• In April 2013, Scotiabank bought 50% of BBVA's Peruvian pension fund management business AFP Horizonte for CAD $260-million (USD $255-million).  Scotiabank and SURA Asset Managment, which acquired the other 50% of AFP Horizonte, would split up the business between themselves, and Scotiabank's portion would be integrated into its existing Peruvian asset manager Profuturo AFP. The entire AFP Horizonte had USD $9-billion of assets under management, 1.4-million clients and 17 offices.
  • In July 2013, Scotiabank announced that its agreement to buy 19.99% of China's Bank of Guangzhou has been terminated. For unannounced  reason, the Chinese authorities refused to approve the deal.
  • In May 2014, Scotiabank took a 20% stake in home furnishing and auto parts retail giant Canadian Tire Corp.'s financial services unit for CAD $500-million (USD $460-million) cash.  Canadian Tire Financial Services is the eighth largest credit card issuer in Canada.  The company has the option to sell another 29% of the unit to Scotiabank by 2024.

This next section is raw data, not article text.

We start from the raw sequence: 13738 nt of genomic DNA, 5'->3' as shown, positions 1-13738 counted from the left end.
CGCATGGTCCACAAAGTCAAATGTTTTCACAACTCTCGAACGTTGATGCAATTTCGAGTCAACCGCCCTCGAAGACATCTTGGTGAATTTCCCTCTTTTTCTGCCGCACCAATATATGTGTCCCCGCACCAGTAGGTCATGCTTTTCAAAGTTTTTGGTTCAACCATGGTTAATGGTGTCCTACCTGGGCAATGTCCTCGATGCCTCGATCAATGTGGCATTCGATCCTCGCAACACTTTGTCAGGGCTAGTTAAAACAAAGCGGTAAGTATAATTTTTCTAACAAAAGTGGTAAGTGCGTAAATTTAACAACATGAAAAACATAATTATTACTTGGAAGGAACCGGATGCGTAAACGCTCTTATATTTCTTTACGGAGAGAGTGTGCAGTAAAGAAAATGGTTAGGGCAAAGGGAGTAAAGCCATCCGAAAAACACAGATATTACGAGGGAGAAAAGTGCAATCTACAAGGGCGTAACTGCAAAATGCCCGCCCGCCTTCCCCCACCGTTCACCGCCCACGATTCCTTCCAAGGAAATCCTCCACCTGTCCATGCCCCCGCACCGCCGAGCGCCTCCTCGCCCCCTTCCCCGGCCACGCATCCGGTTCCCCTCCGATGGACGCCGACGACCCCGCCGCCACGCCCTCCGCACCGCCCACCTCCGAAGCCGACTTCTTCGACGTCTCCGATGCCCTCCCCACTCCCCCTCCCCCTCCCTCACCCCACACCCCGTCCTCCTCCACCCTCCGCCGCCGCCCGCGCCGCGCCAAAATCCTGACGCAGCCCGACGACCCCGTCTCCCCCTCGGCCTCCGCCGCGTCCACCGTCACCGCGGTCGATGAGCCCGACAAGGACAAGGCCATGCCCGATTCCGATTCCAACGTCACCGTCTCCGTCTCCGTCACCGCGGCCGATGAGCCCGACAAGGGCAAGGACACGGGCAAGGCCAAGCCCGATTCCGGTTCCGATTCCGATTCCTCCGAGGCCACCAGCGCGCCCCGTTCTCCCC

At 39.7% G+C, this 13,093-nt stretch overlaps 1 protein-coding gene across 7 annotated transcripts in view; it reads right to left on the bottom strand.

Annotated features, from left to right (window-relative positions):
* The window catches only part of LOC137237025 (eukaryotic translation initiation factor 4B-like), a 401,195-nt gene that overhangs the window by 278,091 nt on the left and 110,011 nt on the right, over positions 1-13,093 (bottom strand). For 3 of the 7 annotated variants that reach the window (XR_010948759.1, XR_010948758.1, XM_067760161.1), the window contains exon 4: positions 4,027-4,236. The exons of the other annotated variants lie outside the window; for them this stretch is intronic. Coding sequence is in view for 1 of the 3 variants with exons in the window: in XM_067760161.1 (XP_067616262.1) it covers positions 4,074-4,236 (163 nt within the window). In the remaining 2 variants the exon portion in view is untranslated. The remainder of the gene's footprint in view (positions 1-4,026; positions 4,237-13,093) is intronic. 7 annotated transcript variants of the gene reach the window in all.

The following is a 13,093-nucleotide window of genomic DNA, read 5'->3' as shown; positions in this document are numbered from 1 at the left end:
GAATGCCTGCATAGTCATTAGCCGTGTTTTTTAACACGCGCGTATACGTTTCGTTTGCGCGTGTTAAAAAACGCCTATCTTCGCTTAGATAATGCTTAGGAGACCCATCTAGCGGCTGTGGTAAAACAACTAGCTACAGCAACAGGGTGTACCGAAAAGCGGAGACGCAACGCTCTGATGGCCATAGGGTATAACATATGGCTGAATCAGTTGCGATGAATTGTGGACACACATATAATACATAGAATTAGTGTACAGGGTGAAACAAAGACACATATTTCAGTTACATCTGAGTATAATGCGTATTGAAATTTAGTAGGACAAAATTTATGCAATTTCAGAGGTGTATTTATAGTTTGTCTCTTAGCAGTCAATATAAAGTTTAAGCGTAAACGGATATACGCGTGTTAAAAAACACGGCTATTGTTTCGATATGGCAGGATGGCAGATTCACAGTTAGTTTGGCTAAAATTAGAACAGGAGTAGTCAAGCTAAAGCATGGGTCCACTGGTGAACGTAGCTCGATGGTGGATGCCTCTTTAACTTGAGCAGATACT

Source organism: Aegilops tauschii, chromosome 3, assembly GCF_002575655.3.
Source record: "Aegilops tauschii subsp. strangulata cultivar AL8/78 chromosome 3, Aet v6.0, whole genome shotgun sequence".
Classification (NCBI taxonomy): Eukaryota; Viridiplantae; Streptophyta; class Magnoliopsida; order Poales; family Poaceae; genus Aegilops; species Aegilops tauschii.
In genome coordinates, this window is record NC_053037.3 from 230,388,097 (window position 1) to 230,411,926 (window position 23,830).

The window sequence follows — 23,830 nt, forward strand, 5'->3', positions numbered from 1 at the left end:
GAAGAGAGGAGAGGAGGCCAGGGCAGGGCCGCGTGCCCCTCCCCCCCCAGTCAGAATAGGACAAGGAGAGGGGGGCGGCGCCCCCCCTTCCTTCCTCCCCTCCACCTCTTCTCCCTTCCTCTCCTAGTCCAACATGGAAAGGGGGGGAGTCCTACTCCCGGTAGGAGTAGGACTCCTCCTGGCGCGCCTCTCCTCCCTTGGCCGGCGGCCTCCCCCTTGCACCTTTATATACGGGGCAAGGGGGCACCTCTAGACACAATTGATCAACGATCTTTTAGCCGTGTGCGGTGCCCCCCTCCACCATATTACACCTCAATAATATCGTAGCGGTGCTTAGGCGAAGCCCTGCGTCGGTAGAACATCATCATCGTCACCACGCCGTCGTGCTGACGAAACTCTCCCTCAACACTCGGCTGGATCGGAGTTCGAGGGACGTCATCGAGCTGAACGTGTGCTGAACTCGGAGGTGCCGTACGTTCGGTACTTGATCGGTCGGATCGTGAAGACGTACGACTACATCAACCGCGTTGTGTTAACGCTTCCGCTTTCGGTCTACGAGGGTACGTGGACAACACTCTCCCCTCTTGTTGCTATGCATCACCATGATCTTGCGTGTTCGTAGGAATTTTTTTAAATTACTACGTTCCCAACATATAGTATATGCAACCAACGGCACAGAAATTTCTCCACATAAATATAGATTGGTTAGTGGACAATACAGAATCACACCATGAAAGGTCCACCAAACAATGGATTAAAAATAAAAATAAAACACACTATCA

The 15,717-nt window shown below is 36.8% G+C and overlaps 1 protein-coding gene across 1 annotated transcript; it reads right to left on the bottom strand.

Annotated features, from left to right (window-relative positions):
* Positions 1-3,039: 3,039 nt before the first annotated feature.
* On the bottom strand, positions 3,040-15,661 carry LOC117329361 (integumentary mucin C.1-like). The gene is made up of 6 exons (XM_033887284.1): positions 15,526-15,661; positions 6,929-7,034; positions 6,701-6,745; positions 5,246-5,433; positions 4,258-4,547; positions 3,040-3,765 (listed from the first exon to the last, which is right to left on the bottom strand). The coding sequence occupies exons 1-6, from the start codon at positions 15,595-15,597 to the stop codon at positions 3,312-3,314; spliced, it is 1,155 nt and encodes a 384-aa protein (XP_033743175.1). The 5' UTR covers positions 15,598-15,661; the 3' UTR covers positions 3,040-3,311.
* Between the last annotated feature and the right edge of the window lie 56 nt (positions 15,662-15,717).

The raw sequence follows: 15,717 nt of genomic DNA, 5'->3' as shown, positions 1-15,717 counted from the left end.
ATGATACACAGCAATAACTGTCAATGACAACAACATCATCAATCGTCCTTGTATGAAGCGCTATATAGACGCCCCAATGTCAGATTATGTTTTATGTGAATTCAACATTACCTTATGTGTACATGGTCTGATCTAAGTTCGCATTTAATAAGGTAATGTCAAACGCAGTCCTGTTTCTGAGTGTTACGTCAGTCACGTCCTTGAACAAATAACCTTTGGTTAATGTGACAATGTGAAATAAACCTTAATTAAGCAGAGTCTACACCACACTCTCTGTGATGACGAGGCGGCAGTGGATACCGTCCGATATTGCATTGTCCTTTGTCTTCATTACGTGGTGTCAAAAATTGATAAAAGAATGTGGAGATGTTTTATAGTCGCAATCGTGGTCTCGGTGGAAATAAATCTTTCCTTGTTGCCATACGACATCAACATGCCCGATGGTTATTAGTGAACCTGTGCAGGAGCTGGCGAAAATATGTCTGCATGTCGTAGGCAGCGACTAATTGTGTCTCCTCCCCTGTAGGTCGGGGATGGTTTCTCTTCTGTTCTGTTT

• in June 2014, Scotiabank bought 51% of Cencosud Administradora de Tarjetas S.A. from Chilean retailer Cencosud S.A. for CAD $300-million (USD $280-million).   The trasaction included 51% of the retailer's credit-card units, plus 100% of the loan portfolio.  Cencosud has the right to buy back the stake sold in 2029.
  • Also in May 2014, Scotiabank sold a 25.6% stake in mutual fund manager CI Financial for CAD $2.3-billion (USD $2.12-billion) in a bought deal.  Following the sale, the bank's stake in CI Financial would fall to 11.4%.
  • In July 2015, Scotiabank bought Citigroup's retail and commercial banking units in Panama and Costa Rica, increasing its client base in both countries from 137,000 to 387,000. Terms of the deal were not announced.
  • In October 2015, Scotiabank acquired JPMorgan Chase's Canadian MasterCard and private-label credit card portfolio, which had over 2-million active accounts and CAD $1.7-billion (USD $1.315-billion) of receivables. Terms of the deal were not disclosed, but the price tags for such transactions are typically close to the amount of the receivables. The deal included department store chain Sears Canada-branded credit cards.